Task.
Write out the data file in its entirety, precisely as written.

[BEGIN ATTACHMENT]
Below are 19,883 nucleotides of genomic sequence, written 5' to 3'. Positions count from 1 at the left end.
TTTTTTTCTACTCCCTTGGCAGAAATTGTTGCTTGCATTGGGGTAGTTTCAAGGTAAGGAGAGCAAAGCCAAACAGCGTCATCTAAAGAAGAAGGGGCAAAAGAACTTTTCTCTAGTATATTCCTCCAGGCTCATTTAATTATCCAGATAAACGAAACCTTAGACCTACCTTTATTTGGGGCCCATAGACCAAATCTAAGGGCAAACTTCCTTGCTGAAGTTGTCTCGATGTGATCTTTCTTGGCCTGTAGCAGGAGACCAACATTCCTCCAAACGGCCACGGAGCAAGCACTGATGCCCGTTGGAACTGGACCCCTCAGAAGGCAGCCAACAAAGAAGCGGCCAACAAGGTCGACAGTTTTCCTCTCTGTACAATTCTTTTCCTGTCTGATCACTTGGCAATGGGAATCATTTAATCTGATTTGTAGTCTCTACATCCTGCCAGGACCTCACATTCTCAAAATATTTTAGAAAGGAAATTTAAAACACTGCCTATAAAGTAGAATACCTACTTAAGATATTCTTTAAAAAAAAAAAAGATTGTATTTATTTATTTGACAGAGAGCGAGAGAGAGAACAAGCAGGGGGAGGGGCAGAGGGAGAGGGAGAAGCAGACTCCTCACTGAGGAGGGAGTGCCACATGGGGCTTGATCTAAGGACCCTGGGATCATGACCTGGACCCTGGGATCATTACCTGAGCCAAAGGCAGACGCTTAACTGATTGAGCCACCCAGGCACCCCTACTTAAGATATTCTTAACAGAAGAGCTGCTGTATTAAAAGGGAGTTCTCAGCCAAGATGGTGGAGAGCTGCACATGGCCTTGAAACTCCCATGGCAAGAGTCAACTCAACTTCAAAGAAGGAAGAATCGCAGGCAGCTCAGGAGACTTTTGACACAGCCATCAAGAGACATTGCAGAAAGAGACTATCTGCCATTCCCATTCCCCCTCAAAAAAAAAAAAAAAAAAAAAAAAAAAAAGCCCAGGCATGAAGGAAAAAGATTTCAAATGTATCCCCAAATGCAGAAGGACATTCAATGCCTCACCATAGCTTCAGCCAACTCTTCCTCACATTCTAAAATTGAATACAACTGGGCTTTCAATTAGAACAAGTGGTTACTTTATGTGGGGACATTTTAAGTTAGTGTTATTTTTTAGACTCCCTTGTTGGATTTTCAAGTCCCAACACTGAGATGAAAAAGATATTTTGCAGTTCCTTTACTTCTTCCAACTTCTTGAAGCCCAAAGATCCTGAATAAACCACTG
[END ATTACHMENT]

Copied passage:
Below are 19,883 nucleotides of genomic sequence, written 5' to 3'. Positions count from 1 at the left end.
TTTTTTTCTACTCCCTTGGCAGAAATTGTTGCTTGCATTGGGGTAGTTTCAAGGTAAGGAGAGCAAAGCCAAACAGCGTCATCTAAAGAAGAAGGGGCAAAAGAACTTTTCTCTAGTATATTCCTCCAGGCTCATTTAATTATCCAGATAAACGAAACCTTAGACCTACCTTTATTTGGGGCCCATAGACCAAATCTAAGGGCAAACTTCCTTGCTGAAGTTGTCTCGATGTGATCTTTCTTGGCCTGTAGCAGGAGACCAACATTCCTCCAAACGGCCACGGAGCAAGCACTGATGCCCGTTGGAACTGGACCCCTCAGAAGGCAGCCAACAAAGAAGCGGCCAACAAGGTCGACAGTTTTCCTCTCTGTACAATTCTTTTCCTGTCTGATCACTTGGCAATGGGAATCATTTAATCTGATTTGTAGTCTCTACATCCTGCCAGGACCTCACATTCTCAAAATATTTTAGAAAGGAAATTTAAAACACTGCCTATAAAGTAGAATACCTACTTAAGATATTCTTTAAAAAAAAAAAAGATTGTATTTATTTATTTGACAGAGAGCGAGAGAGAGAACAAGCAGGGGGAGGGGCAGAGGGAGAGGGAGAAGCAGACTCCTCACTGAGGAGGGAGTGCCACATGGGGCTTGATCTAAGGACCCTGGGATCATGACCTGGACCCTGGGATCATTACCTGAGCCAAAGGCAGACGCTTAACTGATTGAGCCACCCAGGCACCCCTACTTAAGATATTCTTAACAGAAGAGCTGCTGTATTAAAAGGGAGTTCTCAGCCAAGATGGTGGAGAGCTGCACATGGCCTTGAAACTCCCATGGCAAGAGTCAACTCAACTTCAAAGAAGGAAGAATCGCAGGCAGCTCAGGAGACTTTTGACACAGCCATCAAGAGACATTGCAGAAAGAGACTATCTGCCATTCCCATTCCCCCTCAAAAAAAAAAAAAAAAAAAAAAAAAAAAAGCCCAGGCATGAAGGAAAAAGATTTCAAATGTATCCCCAAATGCAGAAGGACATTCAATGCCTCACCATAGCTTCAGCCAACTCTTCCTCACATTCTAAAATTGAATACAACTGGGCTTTCAATTAGAACAAGTGGTTACTTTATGTGGGGACATTTTAAGTTAGTGTTATTTTTTAGACTCCCTTGTTGGATTTTCAAGTCCCAACACTGAGATGAAAAAGATATTTTGCAGTTCCTTTACTTCTTCCAACTTCTTGAAGCCCAAAGATCCTGAATAAACCACTG